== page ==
In a recent case called State of Texas v. Equal Employment Opportunity Commission, et al., the Fifth Circuit Court of Appeals held unenforceable Guidance from the Equal Employment Opportunity Commission (“EEOC”) that limited an employer’s use of criminal records in hiring. On its face, the holding might seem to allow employers more freedom to refuse to hire an applicant because of his or her criminal past. But, the case has significant limitations discussed below. Employers therefore are still well-advised to tread carefully before asking applicants about their criminal history and to avoid automatic bans on hiring individuals based on an applicant’s criminal convictions.
Here’s what happened:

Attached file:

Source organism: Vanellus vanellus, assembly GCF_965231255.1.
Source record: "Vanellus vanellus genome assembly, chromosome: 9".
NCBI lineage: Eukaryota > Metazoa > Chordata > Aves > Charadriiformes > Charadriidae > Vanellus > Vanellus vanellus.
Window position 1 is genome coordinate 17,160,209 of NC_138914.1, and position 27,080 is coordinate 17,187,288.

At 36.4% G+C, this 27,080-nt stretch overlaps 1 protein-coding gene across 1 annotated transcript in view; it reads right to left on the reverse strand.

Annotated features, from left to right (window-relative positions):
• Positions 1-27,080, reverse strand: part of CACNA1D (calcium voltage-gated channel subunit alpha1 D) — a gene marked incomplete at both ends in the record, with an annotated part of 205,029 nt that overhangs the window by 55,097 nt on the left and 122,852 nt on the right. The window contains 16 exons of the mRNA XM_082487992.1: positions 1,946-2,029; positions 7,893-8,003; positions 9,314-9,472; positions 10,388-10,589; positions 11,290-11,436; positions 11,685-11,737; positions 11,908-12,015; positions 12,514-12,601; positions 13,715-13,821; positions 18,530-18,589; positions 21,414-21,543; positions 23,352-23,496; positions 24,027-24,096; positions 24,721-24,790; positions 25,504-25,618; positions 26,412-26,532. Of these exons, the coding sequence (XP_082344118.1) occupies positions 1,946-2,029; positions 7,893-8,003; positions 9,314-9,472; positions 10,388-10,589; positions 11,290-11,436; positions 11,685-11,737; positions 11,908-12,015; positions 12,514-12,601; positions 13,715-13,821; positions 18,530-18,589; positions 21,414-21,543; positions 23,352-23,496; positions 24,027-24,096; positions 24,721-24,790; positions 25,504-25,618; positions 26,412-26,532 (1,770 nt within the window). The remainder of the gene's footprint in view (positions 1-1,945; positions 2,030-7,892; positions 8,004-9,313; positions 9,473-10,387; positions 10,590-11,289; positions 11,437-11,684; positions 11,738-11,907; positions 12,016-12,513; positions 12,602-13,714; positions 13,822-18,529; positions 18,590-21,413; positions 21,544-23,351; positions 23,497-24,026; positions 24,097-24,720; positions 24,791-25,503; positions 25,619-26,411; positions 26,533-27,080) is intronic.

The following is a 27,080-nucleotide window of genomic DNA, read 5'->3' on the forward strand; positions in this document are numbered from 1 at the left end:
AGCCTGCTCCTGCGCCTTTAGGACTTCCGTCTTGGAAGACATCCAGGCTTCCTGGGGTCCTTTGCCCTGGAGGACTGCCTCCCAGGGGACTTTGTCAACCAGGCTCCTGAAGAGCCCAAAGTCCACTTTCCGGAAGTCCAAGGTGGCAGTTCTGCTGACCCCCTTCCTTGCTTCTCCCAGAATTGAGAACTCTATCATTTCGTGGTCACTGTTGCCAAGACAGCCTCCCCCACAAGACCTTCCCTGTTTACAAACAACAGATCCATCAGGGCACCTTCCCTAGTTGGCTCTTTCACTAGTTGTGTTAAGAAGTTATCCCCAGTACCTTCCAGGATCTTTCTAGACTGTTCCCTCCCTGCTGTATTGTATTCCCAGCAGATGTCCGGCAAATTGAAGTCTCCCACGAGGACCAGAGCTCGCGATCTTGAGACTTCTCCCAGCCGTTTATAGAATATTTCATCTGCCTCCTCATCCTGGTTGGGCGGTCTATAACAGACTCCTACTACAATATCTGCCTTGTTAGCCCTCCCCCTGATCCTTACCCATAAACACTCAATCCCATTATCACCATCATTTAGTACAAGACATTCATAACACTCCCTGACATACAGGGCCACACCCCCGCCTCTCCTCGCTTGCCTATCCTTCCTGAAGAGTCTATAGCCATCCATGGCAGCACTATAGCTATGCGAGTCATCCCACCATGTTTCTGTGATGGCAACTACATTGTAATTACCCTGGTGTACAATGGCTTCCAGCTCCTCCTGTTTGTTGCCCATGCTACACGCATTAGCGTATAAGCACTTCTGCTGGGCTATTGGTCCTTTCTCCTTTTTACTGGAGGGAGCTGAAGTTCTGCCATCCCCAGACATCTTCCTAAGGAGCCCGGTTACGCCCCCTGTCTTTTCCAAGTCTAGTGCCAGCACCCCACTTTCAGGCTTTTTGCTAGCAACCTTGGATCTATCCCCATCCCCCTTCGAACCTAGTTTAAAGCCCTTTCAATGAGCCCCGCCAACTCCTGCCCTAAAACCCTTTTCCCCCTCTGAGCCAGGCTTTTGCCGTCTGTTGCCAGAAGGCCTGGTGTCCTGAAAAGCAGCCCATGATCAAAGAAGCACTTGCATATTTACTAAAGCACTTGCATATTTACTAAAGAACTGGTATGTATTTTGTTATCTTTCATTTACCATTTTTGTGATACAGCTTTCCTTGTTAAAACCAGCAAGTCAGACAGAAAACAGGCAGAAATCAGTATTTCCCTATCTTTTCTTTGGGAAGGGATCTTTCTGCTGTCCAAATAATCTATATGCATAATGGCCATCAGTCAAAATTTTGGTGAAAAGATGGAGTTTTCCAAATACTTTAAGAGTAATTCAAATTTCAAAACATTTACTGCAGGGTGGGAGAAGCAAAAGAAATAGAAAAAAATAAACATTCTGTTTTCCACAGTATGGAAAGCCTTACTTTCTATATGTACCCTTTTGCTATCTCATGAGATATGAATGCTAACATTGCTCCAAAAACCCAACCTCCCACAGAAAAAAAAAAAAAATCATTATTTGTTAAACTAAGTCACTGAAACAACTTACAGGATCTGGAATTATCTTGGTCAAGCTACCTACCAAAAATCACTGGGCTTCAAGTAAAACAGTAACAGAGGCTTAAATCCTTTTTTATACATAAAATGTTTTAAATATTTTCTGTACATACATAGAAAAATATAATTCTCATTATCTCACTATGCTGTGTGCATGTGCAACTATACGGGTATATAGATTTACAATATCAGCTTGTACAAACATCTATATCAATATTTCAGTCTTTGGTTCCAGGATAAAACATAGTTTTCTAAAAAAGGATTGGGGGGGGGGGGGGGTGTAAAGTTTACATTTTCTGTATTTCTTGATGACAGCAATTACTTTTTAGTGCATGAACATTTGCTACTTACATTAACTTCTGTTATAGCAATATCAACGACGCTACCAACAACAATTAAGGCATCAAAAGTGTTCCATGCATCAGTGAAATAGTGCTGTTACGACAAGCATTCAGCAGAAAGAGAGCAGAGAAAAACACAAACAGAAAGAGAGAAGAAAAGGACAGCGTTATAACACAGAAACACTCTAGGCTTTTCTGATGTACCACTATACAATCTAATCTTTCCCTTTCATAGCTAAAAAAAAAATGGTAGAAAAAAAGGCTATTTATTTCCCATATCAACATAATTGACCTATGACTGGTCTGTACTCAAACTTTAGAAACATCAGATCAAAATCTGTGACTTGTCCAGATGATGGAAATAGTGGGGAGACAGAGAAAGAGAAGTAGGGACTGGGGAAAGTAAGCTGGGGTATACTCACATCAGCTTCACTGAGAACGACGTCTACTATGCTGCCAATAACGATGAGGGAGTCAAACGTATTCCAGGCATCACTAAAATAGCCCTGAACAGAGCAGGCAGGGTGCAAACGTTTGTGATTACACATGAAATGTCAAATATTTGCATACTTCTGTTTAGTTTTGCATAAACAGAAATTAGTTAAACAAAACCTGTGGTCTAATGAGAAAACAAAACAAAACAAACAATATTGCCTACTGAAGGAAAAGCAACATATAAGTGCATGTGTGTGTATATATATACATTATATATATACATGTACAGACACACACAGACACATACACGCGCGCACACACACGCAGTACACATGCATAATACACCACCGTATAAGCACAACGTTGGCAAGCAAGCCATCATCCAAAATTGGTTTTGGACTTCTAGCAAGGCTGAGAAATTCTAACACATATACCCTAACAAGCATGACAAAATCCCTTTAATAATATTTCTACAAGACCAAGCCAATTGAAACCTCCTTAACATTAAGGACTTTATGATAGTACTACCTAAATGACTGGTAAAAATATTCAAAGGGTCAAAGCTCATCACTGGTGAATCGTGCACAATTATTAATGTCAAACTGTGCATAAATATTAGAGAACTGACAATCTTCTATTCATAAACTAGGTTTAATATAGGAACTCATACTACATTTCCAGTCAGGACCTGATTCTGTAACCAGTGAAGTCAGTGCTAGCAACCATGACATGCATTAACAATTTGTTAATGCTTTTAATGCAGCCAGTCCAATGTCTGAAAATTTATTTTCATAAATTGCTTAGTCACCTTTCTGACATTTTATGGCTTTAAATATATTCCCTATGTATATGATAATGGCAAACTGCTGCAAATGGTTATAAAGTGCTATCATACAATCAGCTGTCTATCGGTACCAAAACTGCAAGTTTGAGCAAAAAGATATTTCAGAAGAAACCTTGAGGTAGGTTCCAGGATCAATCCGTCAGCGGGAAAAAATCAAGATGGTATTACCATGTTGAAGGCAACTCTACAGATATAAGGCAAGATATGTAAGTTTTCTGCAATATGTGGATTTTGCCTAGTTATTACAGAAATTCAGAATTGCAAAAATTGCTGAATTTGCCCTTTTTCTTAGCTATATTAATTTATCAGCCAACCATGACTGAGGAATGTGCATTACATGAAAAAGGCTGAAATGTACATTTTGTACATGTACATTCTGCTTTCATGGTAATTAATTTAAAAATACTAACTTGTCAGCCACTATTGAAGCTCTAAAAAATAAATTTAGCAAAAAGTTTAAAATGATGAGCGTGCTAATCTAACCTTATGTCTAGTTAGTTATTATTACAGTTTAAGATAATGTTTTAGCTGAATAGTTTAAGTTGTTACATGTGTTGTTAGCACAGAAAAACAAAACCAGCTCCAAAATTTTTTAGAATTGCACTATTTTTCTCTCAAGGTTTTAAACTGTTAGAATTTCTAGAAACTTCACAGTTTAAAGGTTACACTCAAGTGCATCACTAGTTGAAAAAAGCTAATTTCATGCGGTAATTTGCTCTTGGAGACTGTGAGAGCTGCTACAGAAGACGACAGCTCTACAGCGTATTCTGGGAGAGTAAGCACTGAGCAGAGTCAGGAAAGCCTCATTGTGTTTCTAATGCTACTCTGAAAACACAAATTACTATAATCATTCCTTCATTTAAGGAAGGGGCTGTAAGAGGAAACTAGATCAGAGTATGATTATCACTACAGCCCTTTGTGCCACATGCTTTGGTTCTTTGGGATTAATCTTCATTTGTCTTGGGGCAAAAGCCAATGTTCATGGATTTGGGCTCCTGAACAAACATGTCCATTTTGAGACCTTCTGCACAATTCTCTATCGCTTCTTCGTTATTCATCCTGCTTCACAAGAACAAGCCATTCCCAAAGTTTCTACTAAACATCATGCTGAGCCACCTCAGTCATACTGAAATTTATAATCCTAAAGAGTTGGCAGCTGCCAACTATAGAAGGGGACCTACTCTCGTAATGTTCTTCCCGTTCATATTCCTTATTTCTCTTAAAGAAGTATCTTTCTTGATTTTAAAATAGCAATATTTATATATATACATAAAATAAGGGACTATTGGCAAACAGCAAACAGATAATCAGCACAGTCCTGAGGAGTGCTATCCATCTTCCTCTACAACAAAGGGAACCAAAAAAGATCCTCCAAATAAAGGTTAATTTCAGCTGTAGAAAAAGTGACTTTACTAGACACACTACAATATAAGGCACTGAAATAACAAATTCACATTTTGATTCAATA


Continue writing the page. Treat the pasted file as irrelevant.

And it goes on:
The EEOC has long been concerned based on hiring data it was seeing, that bans on hiring individuals with criminal records disproportionately prevent minorities, in particular African Americans and Hispanics, from obtaining employment. In April 2012, the EEOC issued written Guidance that essentially purported to outlaw certain practices concerning use of criminal background information. More specifically, the EEOC took the position that if an employer’s criminal records screening practice disproportionately impacted individuals of a particular race or other protected class, the employer would be presumed liable for discrimination under Title VII unless the employer could demonstrate the policy or practice was job-related for the position sought and consistent with business necessity. The Guidance also banned automatic across-the-board exclusions from employment of a particular class or type of crime. In essence, the Guidance required employers to conduct individualized assessments of every person’s criminal record, using a multi-factor screening system to ascertain whether a certain individual should or should not be hired.